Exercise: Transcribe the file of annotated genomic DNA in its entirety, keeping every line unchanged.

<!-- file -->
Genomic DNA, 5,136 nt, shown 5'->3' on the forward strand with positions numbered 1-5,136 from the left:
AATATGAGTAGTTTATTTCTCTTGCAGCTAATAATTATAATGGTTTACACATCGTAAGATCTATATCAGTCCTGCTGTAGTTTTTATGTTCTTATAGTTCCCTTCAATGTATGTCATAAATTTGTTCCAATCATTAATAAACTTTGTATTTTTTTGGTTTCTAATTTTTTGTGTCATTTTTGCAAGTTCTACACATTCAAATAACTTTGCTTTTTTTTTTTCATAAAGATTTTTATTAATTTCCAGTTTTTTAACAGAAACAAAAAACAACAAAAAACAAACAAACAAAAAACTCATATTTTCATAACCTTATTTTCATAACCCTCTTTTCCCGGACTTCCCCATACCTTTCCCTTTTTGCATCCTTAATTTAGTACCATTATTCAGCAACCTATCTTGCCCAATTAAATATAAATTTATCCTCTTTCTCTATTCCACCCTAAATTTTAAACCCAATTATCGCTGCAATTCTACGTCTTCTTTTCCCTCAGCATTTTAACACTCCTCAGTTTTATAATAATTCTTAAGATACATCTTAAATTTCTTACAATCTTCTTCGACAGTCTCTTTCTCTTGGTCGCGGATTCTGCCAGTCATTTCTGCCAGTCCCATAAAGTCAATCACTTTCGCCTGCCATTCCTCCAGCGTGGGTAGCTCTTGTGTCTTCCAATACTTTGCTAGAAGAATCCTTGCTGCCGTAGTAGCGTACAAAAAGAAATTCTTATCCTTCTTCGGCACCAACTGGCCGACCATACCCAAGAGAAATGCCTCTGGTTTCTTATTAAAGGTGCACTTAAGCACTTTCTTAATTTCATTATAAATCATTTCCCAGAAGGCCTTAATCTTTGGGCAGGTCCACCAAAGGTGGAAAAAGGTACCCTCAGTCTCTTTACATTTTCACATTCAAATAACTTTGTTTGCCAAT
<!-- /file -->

Genomic DNA, 5,136 nt, shown 5'->3' on the forward strand with positions numbered 1-5,136 from the left:
AATATGAGTAGTTTATTTCTCTTGCAGCTAATAATTATAATGGTTTACACATCGTAAGATCTATATCAGTCCTGCTGTAGTTTTTATGTTCTTATAGTTCCCTTCAATGTATGTCATAAATTTGTTCCAATCATTAATAAACTTTGTATTTTTTTGGTTTCTAATTTTTTGTGTCATTTTTGCAAGTTCTACACATTCAAATAACTTTGCTTTTTTTTTTTCATAAAGATTTTTATTAATTTCCAGTTTTTTAACAGAAACAAAAAACAACAAAAAACAAACAAACAAAAAACTCATATTTTCATAACCTTATTTTCATAACCCTCTTTTCCCGGACTTCCCCATACCTTTCCCTTTTTGCATCCTTAATTTAGTACCATTATTCAGCAACCTATCTTGCCCAATTAAATATAAATTTATCCTCTTTCTCTATTCCACCCTAAATTTTAAACCCAATTATCGCTGCAATTCTACGTCTTCTTTTCCCTCAGCATTTTAACACTCCTCAGTTTTATAATAATTCTTAAGATACATCTTAAATTTCTTACAATCTTCTTCGACAGTCTCTTTCTCTTGGTCGCGGATTCTGCCAGTCATTTCTGCCAGTCCCATAAAGTCAATCACTTTCGCCTGCCATTCCTCCAGCGTGGGTAGCTCTTGTGTCTTCCAATACTTTGCTAGAAGAATCCTTGCTGCCGTAGTAGCGTACAAAAAGAAATTCTTATCCTTCTTCGGCACCAACTGGCCGACCATACCCAAGAGAAATGCCTCTGGTTTCTTATTAAAGGTGCACTTAAGCACTTTCTTAATTTCATTATAAATCATTTCCCAGAAGGCCTTAATCTTTGGGCAGGTCCACCAAAGGTGGAAAAAGGTACCCTCAGTCTCTTTACATTTTCACATTCAAATAACTTTGTTTGCCAAT